Albion’s analysts are re-stirring their alchemic cauldrons after their consensus prediction of a rise of 2,500 in UK unemployment was confounded on Wednesday.

The number of British citizens claiming unemployment benefit unexpectedly fell by 4,900 to 942,100 in September, reported the Office for National Statistics. Although the fall is insufficient to cause even a blip on the chart, its significance lies in bucking the increase predicted by the woe-mongers.

The national unemployment level remains unchanged at 3.1 per cent – the lowest since October 1975. But jubilation should be constrained, say analysts, many of whom doubt that the trend will continue against the current economic background.

They point to a watershed in the labour market – during the summer the number of those in employment dropped by 19,000 to 28.16 million, whereas the unemployment rate as defined by the International Labour Organisation increased over the same period by 53,000 to marginally over 1.5m.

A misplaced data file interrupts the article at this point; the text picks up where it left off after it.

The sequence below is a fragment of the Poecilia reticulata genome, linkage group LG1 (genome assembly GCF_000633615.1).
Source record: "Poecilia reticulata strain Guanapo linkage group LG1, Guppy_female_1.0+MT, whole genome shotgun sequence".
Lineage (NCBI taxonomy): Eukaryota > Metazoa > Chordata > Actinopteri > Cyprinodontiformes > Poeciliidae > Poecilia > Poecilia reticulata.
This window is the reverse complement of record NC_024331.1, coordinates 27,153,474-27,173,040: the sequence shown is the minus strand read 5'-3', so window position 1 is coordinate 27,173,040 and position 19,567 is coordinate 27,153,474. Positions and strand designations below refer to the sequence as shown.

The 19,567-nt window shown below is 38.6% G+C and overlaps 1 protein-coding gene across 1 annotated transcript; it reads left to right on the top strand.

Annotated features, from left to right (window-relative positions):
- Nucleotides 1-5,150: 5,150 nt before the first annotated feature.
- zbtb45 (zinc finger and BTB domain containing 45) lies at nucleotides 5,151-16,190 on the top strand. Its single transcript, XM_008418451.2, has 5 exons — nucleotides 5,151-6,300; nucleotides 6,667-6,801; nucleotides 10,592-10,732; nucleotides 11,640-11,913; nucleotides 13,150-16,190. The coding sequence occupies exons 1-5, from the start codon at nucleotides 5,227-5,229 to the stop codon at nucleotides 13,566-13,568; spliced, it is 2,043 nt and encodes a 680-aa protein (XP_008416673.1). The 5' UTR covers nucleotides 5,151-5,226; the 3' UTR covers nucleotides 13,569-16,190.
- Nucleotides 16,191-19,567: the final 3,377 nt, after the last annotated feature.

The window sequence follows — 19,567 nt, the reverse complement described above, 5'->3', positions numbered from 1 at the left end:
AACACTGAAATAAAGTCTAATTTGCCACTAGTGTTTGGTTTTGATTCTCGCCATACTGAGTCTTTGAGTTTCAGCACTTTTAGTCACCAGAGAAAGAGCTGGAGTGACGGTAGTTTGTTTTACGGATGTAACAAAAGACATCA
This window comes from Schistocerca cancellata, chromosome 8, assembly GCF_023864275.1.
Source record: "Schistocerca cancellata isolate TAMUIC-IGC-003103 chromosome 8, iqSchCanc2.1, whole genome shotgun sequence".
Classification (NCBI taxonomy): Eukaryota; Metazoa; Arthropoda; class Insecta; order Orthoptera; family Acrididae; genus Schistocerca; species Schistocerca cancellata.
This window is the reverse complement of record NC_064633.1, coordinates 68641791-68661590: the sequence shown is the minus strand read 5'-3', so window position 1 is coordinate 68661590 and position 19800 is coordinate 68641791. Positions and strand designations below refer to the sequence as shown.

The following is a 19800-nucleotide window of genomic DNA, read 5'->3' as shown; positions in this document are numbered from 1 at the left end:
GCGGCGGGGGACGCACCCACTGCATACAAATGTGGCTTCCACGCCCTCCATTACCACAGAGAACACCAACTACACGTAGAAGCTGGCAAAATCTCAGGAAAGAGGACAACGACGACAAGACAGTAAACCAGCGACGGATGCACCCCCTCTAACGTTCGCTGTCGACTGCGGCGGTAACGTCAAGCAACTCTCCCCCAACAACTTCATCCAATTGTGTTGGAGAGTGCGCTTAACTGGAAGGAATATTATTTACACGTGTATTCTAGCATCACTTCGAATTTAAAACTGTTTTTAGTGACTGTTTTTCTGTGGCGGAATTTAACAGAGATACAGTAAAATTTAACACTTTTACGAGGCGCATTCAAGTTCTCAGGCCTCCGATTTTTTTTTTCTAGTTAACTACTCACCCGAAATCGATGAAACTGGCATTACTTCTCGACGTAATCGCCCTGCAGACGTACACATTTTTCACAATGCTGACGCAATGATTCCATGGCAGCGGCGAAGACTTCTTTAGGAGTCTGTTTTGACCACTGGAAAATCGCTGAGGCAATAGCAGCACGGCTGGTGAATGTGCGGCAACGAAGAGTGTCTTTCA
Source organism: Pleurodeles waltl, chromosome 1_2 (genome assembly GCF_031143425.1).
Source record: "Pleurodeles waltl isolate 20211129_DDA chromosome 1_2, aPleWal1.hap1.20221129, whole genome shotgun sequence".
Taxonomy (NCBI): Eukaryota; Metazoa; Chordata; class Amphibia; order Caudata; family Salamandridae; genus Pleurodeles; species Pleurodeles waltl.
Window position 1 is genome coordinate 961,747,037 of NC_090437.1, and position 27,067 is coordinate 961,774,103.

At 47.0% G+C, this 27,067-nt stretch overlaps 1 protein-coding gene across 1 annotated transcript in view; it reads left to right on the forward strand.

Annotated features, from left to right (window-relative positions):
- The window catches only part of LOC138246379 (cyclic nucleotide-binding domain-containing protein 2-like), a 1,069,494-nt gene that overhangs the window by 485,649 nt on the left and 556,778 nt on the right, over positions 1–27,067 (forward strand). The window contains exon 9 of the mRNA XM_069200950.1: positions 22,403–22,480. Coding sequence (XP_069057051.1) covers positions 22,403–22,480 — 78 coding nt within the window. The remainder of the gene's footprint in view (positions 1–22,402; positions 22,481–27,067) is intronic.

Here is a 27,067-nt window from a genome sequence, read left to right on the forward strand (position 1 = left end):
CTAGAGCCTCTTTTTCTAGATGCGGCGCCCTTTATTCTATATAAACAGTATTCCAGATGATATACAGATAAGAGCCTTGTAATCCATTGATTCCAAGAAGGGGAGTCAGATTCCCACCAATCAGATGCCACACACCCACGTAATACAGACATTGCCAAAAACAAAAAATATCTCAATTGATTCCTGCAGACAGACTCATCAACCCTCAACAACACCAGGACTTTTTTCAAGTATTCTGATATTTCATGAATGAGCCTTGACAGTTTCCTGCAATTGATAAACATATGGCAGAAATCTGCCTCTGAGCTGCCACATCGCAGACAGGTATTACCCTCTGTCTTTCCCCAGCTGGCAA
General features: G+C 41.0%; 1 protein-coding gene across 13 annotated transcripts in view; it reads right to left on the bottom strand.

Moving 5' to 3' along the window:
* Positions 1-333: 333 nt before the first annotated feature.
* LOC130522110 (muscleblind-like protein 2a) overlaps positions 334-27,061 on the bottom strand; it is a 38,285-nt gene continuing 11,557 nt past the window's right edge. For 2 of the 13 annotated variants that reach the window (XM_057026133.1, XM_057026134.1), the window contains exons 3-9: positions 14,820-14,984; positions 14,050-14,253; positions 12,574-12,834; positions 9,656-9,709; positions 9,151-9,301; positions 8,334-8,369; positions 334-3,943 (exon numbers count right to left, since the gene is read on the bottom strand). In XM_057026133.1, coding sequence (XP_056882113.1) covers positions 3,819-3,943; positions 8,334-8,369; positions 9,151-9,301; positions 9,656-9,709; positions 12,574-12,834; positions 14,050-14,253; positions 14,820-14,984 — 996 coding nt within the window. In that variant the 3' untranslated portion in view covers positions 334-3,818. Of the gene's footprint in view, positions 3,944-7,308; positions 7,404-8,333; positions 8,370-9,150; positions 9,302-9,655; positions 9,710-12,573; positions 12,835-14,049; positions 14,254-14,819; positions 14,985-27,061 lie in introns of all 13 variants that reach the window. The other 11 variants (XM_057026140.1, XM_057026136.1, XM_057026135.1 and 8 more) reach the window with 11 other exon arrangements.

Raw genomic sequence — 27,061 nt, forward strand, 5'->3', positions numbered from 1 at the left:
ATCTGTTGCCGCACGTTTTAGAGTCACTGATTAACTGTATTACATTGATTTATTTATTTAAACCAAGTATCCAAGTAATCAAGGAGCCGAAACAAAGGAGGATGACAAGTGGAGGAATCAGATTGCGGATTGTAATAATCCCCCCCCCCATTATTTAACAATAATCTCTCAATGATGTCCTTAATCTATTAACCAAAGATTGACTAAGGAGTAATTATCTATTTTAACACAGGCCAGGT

The discrepancy between the two sets of figures lies in the ILO’s definition of unemployment: all adults seeking work but unable to find it [WAMN’s italics]. Those without jobs but not actively seeking work are therefore excluded from the total.

Meantime, average earnings during the three months to August rose 4.5 per cent year-on-year, compared with a July rate of 4.6%. The overall total was restrained by a decline in private sector earnings from 4.4 per cent to 4.2%, while public sector earnings growth was unchanged at 5.8%, with most wage settlements for 2001 already concluded.

According to the Bank of England monetary policy committee, earnings growth of around 4.5% per cent is consistent with the government’s official inflation target of 2.5%.

News source: Financial Times